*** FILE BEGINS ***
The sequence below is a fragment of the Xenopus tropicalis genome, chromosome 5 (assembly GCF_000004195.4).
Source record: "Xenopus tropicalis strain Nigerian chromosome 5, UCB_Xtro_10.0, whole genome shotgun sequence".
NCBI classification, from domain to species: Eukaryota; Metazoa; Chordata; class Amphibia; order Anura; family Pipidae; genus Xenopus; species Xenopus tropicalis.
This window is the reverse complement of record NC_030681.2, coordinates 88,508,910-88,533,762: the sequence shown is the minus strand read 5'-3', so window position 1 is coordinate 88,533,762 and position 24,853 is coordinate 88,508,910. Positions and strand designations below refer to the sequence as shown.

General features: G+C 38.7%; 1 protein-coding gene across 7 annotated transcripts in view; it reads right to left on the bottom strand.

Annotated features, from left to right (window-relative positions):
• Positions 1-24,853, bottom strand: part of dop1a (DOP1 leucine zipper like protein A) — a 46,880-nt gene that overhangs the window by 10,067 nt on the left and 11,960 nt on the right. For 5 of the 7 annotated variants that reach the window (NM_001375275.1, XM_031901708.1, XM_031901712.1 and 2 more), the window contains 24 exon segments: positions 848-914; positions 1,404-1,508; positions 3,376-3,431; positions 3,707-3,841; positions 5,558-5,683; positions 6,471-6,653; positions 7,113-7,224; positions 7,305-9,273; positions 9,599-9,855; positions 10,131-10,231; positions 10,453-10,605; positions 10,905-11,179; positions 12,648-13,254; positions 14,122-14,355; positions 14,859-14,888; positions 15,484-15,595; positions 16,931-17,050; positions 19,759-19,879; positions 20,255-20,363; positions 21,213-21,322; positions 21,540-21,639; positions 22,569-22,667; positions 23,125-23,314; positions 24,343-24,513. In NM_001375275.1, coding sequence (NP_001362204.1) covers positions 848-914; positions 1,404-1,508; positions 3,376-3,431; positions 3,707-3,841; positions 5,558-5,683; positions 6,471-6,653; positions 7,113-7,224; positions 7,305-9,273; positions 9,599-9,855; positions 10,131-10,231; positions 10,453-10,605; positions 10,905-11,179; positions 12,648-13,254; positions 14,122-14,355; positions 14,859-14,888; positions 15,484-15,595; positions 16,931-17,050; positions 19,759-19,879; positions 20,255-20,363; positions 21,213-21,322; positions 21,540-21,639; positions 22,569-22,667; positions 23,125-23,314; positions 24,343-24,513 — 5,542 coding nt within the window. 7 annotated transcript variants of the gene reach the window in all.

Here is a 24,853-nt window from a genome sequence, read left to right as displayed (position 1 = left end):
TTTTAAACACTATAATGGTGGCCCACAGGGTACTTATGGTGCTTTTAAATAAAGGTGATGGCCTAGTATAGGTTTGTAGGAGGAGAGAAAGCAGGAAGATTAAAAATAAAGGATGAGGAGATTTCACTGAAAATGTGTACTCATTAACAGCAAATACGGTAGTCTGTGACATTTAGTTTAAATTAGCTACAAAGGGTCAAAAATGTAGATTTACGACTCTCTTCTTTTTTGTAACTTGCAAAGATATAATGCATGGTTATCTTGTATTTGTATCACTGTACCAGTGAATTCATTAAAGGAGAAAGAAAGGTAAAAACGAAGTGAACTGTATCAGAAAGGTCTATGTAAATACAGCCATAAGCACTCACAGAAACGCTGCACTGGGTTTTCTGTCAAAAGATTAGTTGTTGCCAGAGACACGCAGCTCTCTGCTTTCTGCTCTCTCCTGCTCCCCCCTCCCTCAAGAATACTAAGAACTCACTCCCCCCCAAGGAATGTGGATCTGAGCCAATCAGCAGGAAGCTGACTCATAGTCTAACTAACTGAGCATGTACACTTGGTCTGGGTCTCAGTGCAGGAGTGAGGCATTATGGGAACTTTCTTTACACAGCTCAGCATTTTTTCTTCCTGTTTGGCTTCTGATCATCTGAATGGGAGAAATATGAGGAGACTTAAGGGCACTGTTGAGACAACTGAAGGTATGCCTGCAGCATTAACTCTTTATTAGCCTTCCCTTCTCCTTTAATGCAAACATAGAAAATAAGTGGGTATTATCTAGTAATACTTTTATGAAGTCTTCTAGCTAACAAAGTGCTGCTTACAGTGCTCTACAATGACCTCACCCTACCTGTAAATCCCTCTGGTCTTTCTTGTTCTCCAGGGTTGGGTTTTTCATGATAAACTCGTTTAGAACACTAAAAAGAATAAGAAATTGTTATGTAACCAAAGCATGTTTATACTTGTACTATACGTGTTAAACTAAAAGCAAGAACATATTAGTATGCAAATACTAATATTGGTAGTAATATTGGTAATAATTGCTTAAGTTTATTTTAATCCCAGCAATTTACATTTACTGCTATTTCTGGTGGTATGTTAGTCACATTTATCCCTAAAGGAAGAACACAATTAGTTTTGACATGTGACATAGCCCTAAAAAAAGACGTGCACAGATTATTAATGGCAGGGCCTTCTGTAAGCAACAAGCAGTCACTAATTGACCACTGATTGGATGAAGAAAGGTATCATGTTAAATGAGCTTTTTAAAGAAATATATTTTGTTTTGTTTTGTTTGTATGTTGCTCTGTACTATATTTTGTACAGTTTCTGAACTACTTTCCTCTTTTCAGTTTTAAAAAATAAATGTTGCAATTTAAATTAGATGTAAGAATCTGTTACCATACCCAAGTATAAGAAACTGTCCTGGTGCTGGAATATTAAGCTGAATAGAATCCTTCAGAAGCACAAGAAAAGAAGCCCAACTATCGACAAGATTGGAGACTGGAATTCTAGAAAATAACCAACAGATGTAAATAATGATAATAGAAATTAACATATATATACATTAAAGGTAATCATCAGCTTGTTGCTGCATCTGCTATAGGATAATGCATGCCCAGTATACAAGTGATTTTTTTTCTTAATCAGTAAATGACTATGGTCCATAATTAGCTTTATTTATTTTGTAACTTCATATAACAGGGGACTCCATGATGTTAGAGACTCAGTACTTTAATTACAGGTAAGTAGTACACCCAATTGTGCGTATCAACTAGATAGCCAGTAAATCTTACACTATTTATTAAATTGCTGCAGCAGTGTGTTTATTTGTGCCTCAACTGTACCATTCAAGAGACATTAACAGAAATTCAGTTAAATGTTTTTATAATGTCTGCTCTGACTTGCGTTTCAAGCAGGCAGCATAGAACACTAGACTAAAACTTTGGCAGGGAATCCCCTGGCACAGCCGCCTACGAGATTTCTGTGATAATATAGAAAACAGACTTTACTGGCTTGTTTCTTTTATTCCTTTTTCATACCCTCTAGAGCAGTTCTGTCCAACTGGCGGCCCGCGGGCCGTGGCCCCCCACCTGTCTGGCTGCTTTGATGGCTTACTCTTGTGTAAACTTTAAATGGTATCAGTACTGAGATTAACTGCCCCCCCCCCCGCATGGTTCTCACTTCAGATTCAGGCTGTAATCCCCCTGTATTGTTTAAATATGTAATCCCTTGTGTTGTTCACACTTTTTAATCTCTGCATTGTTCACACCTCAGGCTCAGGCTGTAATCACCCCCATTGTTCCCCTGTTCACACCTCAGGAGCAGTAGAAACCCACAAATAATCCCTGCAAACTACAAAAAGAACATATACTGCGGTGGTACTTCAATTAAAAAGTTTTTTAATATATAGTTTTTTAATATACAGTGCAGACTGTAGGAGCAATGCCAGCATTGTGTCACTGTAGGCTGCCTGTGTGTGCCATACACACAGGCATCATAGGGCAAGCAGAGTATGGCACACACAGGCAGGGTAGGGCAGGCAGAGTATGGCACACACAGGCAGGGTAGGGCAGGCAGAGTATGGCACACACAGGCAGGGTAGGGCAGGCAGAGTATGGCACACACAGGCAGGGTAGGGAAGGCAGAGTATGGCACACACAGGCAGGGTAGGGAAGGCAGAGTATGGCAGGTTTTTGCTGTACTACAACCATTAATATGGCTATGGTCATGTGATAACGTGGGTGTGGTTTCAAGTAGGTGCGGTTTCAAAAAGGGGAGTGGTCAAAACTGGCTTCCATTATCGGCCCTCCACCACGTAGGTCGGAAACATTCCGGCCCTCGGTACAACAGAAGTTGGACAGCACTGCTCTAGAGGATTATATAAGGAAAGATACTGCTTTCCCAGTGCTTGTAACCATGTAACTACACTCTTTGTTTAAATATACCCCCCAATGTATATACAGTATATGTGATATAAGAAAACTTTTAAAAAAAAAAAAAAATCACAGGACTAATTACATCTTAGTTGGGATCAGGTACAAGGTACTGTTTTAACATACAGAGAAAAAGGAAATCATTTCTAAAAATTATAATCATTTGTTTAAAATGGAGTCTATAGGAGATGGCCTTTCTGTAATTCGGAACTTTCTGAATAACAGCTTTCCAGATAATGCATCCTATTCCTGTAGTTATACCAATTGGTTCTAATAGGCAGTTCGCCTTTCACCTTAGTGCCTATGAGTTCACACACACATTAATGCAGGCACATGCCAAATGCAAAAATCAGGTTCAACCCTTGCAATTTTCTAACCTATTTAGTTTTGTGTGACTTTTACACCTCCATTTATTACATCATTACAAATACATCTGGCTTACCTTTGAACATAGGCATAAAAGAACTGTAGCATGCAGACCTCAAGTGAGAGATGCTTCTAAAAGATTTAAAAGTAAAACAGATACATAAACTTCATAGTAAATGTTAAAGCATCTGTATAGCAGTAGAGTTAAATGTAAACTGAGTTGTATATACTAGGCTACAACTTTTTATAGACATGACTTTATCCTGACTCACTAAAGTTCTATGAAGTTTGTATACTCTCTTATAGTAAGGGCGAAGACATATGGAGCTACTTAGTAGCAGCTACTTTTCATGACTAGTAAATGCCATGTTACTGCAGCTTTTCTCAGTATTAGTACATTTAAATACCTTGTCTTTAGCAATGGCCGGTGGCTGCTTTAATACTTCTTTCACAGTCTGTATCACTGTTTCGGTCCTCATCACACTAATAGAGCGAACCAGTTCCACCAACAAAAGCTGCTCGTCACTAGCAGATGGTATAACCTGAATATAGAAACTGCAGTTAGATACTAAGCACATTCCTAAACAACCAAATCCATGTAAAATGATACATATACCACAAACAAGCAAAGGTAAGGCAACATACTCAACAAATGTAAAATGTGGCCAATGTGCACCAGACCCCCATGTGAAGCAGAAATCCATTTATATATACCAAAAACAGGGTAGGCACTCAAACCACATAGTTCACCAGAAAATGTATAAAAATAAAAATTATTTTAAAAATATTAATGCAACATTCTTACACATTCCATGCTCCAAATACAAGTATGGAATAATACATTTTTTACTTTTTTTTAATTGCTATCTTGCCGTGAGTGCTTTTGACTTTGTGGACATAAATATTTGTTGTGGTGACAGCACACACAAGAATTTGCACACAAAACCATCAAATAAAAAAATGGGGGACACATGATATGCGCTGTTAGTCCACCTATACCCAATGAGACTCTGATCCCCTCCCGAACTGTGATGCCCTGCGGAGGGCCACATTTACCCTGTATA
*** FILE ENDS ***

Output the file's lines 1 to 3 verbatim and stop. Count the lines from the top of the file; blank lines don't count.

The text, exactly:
The sequence below is a fragment of the Xenopus tropicalis genome, chromosome 5 (assembly GCF_000004195.4).
Source record: "Xenopus tropicalis strain Nigerian chromosome 5, UCB_Xtro_10.0, whole genome shotgun sequence".
NCBI classification, from domain to species: Eukaryota; Metazoa; Chordata; class Amphibia; order Anura; family Pipidae; genus Xenopus; species Xenopus tropicalis.